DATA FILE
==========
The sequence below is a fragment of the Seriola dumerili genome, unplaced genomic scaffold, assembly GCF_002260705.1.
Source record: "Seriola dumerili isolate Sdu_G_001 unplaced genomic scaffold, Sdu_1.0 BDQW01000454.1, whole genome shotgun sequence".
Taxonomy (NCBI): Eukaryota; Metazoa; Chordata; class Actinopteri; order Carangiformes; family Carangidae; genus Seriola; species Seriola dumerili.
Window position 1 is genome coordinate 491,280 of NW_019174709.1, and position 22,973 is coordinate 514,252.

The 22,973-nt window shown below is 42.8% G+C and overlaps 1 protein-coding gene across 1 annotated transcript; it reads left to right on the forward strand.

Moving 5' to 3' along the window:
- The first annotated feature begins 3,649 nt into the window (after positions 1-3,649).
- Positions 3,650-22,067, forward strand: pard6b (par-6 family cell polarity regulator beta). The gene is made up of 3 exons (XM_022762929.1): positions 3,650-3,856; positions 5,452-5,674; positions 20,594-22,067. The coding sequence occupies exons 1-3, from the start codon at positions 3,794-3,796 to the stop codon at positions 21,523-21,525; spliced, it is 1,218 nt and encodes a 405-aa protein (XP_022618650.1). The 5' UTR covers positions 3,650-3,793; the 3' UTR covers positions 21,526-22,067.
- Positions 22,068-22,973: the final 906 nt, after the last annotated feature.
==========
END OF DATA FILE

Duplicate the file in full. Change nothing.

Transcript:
The sequence below is a fragment of the Seriola dumerili genome, unplaced genomic scaffold, assembly GCF_002260705.1.
Source record: "Seriola dumerili isolate Sdu_G_001 unplaced genomic scaffold, Sdu_1.0 BDQW01000454.1, whole genome shotgun sequence".
Taxonomy (NCBI): Eukaryota; Metazoa; Chordata; class Actinopteri; order Carangiformes; family Carangidae; genus Seriola; species Seriola dumerili.
Window position 1 is genome coordinate 491,280 of NW_019174709.1, and position 22,973 is coordinate 514,252.

The 22,973-nt window shown below is 42.8% G+C and overlaps 1 protein-coding gene across 1 annotated transcript; it reads left to right on the forward strand.

Moving 5' to 3' along the window:
- The first annotated feature begins 3,649 nt into the window (after positions 1-3,649).
- Positions 3,650-22,067, forward strand: pard6b (par-6 family cell polarity regulator beta). The gene is made up of 3 exons (XM_022762929.1): positions 3,650-3,856; positions 5,452-5,674; positions 20,594-22,067. The coding sequence occupies exons 1-3, from the start codon at positions 3,794-3,796 to the stop codon at positions 21,523-21,525; spliced, it is 1,218 nt and encodes a 405-aa protein (XP_022618650.1). The 5' UTR covers positions 3,650-3,793; the 3' UTR covers positions 21,526-22,067.
- Positions 22,068-22,973: the final 906 nt, after the last annotated feature.